Activist Faith

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In a recent interview I shared with Dr. Alex McFarland, Director for Christian Worldview and Apologetics at North Greenville University, we discussed five facts about Christmas. A close look at these five truths reveal Christmas originated with Jesus, but is necessary for each of our lives.

Jesus came to live among us, to transform us, and to transform others through us.

1. The Need for Christmas

Why did Jesus leave the luxury of heaven to live among those he created? In short, we needed it. The Genesis account of Adam and Eve reveals humanity has fallen since beginning, leaving the need for a rescuer who can forgive us and make us right with God.

Jesus offers this connection with God through his own life. During his teaching years, Jesus communicated, “I am the way, the truth, and the life; no one comes to the Father but through me” (John 14:6).

Christmas is needed because we are needy. Jesus is the gift that perfectly meets our need for restored relationship with our creator.

2. The Promise of Christmas

Christmas also exists because God promised to send the Messiah. This chosen one was alluded to in Genesis 3:15 where God notes the seed of the woman will bruise the head of the serpent. In other words, one of Eve’s male descendants would defeat Satan (represented through the serpent).

God also promised to “establish the throne of His kingdom forever” (2 Samuel 7:13). The coming one would not be a temporary leader or king, but would lead an eternal kingdom. Only Jesus has fulfilled this prediction.

Further, the prophet Isaiah predicted the coming one would be born of a virgin (Isaiah 7:14). This specially-born child would be call Immanuel, meaning “God with us.” The birth of Jesus supernaturally and perfectly fit this prediction.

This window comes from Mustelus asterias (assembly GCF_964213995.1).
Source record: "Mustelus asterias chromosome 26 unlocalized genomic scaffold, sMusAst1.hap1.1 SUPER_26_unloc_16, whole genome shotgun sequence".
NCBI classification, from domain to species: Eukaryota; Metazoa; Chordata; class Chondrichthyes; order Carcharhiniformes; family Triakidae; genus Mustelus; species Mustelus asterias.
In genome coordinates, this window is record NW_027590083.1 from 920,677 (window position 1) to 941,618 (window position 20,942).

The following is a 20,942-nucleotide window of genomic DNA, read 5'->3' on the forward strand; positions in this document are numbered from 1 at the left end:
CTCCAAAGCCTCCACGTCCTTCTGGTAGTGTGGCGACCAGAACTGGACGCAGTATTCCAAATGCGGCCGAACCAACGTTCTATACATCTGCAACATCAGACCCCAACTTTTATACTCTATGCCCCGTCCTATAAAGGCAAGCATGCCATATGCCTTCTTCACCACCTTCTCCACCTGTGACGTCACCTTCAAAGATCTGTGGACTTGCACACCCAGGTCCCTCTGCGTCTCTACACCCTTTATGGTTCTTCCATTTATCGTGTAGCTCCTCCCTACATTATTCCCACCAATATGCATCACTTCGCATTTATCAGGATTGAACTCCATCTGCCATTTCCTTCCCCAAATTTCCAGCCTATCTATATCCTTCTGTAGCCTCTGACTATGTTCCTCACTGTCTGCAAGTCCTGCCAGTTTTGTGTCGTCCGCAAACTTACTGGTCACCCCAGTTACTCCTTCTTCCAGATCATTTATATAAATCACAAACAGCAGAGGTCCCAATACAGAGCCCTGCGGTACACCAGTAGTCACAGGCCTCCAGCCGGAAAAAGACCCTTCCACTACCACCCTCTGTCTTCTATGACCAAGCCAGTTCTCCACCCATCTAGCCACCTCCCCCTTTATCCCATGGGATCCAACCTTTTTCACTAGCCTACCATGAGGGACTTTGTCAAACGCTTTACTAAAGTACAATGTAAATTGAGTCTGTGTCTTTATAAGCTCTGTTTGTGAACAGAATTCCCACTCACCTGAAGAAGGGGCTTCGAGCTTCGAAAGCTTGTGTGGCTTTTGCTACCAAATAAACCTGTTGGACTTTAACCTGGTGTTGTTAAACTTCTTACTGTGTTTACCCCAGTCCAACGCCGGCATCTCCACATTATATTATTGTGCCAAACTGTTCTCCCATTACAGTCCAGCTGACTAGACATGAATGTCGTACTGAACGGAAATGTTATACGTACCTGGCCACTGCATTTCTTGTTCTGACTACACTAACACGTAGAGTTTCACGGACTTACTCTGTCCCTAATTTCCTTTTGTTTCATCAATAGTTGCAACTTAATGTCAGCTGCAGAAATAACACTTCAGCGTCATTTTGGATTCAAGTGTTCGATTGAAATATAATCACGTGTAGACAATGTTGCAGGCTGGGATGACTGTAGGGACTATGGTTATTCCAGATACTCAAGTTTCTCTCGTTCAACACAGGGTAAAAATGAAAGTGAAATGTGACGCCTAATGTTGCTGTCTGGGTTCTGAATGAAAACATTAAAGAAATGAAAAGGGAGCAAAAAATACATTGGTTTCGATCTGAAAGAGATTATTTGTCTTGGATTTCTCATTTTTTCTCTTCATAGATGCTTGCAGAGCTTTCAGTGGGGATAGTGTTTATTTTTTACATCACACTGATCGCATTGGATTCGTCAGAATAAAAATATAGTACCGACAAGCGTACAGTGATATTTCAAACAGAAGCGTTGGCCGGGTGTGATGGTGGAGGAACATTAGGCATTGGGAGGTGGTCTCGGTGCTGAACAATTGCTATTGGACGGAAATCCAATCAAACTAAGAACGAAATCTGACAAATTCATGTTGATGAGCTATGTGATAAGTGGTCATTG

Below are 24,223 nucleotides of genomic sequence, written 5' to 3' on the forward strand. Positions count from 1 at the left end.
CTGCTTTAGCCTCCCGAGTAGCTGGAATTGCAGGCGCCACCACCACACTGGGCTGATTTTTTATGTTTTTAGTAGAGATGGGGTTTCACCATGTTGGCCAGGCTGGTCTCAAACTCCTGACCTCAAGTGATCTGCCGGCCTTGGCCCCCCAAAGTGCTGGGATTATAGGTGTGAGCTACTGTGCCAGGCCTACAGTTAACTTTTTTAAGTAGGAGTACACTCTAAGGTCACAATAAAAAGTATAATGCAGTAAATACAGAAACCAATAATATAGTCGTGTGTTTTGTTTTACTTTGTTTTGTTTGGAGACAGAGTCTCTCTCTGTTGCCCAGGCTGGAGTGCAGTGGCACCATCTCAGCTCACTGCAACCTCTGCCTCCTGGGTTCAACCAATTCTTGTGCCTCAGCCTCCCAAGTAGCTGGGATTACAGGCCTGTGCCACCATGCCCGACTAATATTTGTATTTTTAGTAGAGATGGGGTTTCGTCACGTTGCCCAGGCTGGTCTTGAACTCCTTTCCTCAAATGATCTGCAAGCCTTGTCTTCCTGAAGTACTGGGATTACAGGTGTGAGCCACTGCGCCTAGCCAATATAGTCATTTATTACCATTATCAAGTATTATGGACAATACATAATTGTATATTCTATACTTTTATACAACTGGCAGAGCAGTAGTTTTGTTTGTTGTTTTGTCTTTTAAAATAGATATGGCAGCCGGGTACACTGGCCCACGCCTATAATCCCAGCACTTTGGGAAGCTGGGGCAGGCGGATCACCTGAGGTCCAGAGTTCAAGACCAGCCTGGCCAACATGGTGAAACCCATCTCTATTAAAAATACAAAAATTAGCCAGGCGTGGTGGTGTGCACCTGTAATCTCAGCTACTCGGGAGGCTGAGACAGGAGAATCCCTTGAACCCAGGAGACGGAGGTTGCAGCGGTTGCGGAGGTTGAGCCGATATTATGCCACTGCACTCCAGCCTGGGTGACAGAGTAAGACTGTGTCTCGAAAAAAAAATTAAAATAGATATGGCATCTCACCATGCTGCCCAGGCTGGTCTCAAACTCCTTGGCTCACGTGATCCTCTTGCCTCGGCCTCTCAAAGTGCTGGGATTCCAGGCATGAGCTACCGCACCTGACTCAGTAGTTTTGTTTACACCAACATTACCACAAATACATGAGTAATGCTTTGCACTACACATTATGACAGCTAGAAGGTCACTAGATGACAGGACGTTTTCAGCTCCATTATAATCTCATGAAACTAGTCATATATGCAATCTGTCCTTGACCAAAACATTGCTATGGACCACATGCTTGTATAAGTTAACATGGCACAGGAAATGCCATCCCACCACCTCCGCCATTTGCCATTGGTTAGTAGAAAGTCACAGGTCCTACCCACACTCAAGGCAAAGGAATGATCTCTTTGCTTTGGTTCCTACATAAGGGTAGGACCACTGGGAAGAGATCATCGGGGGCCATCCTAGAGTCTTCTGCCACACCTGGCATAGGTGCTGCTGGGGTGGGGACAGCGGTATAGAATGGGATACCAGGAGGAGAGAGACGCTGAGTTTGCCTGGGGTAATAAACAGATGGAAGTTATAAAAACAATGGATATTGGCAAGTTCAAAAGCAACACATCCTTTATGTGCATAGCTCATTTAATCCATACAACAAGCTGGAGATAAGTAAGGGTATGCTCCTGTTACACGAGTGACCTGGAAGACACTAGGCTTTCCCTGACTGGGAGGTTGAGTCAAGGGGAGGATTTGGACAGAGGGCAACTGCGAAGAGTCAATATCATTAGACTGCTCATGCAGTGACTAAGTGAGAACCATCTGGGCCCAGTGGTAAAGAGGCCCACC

3. The Details of Christmas

Many of the details in the Christmas accounts of Matthew and Luke show the amazing level of detail involved in coming of Jesus. For example, Matthew 2:19-23 speak of Jesus as being called a Nazarene because he was raised in Nazareth.

No specific Old Testament prediction said these exact words, but the concept prophetically connects with the concept of Nazareth as “the branch.” This includes Isaiah 11:1, Jeremiah 23:5, and Zechariah 3:8 where the coming one would also be the servant.

Jesus also fulfilled the detail regarding the Messiah of “dwelling” or living in Galilee. Isaiah 9:1-2, written hundreds of years earlier, notes that those in Galilee will see a great light.

Keep in mind, Isaiah was written about 700 years prior to the earthly life of Jesus. Yet his words show the great care God took in preparing for his coming through a variety of predictions revealed to the Jewish people and others who would read these words.

4. The Observance of Christmas

It is true the exact date of the birth of Jesus remains uncertain. Some have noted Emperor Constantine connecting Christmas with the observance of Saturnalia, but some Christians observed December 25 as the birth of Christ prior to this time.

However, the important focus of Christmas is not the date, but the “Advent” or coming of the Messiah. John 1:14 notes, “And the word became flesh, and dwelt among us.”

5. The Relevancy of Christmas

The hectic nature of the holidays can easily lead some people to believe Christmas is no longer important. Skeptics suggest Christmas is “fake news.” Yet Christmas remains vitally important for each of us. Acts 4:12 notes, “There is no other name under heaven by which you must be saved.”

If we can only know God through Jesus, then the coming of Jesus marks a critical time in history and in our personal lives. Without Jesus, we lack the opportunity to know and grow with our creator. Yet with Jesus, we can know the one who made us and live confident of our future with him.


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Dr. Dillon Burroughs is one of America’s top communicators on today’s Christian issues. He serves as senior writer of The John Ankerberg Show and is author or coauthor of nearly 40 books. You can follow him on Facebook and Twitter. He lives with his wife and three children in Tennessee.

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